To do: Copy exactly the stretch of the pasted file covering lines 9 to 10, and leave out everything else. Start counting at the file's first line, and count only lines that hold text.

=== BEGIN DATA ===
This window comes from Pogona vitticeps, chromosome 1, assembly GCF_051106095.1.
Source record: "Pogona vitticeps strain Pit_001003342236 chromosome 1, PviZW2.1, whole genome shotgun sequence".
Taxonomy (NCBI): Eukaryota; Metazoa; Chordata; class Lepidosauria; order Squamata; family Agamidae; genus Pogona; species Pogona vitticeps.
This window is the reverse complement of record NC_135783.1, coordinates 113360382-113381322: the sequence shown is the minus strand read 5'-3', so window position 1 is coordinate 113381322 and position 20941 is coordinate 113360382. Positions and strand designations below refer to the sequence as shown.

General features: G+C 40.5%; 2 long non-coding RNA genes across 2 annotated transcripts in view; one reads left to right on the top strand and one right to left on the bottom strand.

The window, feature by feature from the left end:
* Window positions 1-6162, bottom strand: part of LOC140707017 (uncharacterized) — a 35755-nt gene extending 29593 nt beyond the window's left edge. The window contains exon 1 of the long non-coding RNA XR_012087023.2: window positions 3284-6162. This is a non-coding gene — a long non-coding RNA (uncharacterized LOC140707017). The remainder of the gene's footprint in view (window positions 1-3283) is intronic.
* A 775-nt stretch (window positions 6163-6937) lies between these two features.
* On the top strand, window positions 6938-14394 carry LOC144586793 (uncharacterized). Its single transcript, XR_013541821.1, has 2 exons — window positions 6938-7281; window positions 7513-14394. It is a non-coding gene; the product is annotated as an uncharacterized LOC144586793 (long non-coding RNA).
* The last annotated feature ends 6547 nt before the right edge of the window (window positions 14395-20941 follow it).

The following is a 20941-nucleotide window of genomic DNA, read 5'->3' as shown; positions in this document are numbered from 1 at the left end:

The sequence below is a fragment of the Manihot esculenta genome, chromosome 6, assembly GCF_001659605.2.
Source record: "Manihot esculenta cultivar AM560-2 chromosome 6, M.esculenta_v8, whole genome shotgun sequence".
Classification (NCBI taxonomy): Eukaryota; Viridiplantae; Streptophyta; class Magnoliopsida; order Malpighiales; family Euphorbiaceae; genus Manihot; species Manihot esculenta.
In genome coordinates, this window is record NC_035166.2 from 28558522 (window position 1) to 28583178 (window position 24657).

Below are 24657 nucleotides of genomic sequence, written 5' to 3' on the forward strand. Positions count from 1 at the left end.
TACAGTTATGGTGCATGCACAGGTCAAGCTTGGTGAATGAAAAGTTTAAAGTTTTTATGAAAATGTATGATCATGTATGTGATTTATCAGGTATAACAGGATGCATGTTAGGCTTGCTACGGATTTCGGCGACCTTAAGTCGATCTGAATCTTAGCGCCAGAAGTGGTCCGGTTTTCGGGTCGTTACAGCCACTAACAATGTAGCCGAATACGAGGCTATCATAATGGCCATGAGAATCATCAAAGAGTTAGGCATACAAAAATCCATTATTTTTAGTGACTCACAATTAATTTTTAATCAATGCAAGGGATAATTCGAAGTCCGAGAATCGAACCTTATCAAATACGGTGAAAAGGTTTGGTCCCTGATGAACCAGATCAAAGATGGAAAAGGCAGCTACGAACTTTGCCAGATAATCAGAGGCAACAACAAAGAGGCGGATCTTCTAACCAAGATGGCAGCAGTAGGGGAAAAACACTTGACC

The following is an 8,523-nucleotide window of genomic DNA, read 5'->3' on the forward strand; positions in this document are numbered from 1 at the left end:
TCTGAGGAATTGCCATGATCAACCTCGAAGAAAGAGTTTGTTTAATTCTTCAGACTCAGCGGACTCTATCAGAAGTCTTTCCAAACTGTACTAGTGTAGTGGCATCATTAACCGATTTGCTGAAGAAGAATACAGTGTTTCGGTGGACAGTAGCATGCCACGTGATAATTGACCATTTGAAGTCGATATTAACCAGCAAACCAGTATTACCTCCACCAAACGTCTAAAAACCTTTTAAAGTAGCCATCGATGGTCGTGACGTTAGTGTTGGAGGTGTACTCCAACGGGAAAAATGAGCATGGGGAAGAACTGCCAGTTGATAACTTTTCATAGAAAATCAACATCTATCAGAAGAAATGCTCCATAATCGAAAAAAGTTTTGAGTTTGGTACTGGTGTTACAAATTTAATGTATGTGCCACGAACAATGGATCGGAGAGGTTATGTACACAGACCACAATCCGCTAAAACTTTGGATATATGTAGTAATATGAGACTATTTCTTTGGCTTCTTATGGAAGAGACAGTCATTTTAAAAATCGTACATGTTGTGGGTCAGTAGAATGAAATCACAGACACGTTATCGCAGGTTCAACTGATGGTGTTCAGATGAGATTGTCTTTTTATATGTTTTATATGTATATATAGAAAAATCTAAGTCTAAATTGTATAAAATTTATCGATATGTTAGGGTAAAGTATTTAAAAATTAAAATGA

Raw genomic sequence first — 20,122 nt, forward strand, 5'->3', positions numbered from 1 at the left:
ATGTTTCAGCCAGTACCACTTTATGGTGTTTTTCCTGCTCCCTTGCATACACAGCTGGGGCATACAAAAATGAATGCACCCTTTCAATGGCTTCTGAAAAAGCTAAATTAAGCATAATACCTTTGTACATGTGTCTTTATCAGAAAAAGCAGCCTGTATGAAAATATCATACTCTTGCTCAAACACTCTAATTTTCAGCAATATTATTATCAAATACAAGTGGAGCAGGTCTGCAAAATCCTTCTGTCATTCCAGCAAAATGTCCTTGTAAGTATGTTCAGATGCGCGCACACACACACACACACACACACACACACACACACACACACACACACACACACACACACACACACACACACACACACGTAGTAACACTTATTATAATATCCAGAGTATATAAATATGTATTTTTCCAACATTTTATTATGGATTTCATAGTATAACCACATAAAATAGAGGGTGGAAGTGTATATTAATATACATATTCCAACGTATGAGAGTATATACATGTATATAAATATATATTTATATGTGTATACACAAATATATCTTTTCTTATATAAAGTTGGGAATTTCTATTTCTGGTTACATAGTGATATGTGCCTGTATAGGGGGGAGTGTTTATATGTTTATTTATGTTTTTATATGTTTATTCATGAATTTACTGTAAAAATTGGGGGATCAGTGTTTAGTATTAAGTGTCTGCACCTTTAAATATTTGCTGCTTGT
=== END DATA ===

* On the top strand, window positions 6938-14394 carry LOC144586793 (uncharacterized). Its single transcript, XR_013541821.1, has 2 exons — window positions 6938-7281; window positions 7513-14394. It is a non-coding gene; the product is annotated as an uncharacterized LOC144586793 (long non-coding RNA).
* The last annotated feature ends 6547 nt before the right edge of the window (window positions 14395-20941 follow it).